Rolling release distribution of Linux / From Wikipedia, the free encyclopedia
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Arch Linux (/ɑːrtʃ/) is an independently developed, x86-64 general-purpose Linux distribution that strives to provide the latest stable versions of most software by following a rolling-release model. The default installation is a minimal base system, configured by the user to only add what is purposely required.
|Developer||Levente Polyak (lead developer)|
|OS family||Linux (Unix-like)|
|Initial release||11 March 2002; 21 years ago (2002-03-11)|
|Marketing target||General purpose|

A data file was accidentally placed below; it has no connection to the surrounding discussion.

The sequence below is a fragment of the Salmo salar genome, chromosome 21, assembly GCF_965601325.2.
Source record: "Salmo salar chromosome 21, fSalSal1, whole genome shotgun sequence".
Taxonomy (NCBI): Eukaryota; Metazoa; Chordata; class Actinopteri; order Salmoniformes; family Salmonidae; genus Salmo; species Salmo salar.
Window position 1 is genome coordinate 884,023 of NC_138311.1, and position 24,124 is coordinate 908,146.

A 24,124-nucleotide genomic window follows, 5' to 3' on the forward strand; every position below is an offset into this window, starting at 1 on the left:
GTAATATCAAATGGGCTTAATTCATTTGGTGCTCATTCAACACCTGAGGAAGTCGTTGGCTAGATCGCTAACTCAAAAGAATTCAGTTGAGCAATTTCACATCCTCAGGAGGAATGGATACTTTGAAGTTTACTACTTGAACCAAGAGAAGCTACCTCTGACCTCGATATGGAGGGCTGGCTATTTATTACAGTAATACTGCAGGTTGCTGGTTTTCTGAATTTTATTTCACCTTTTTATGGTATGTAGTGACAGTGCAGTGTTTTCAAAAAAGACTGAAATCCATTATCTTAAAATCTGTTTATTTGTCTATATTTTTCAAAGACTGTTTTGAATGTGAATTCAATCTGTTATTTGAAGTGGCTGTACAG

|Update method||Rolling release|
|Package manager||pacman, libalpm (back-end), Arch Build System|
|Kernel type||Monolithic (Linux kernel)|
|Influenced by||CRUX, BSD|
|Command-line interface (Zsh as the default shell in Live CD or Live USB and Bash as the default shell after installation)|
|License||Free software (GNU GPL and other licenses)|
Pacman, a package manager written specifically for Arch Linux, is used to install, remove and update software packages.
Arch Linux uses a rolling release model, meaning there are no "major releases" of completely new versions of the system; a regular system update is all that is needed to obtain the latest Arch software; the installation images released every month by the Arch team are simply up-to-date snapshots of the main system components.
Arch Linux has comprehensive documentation, consisting of a community-run wiki known as the ArchWiki.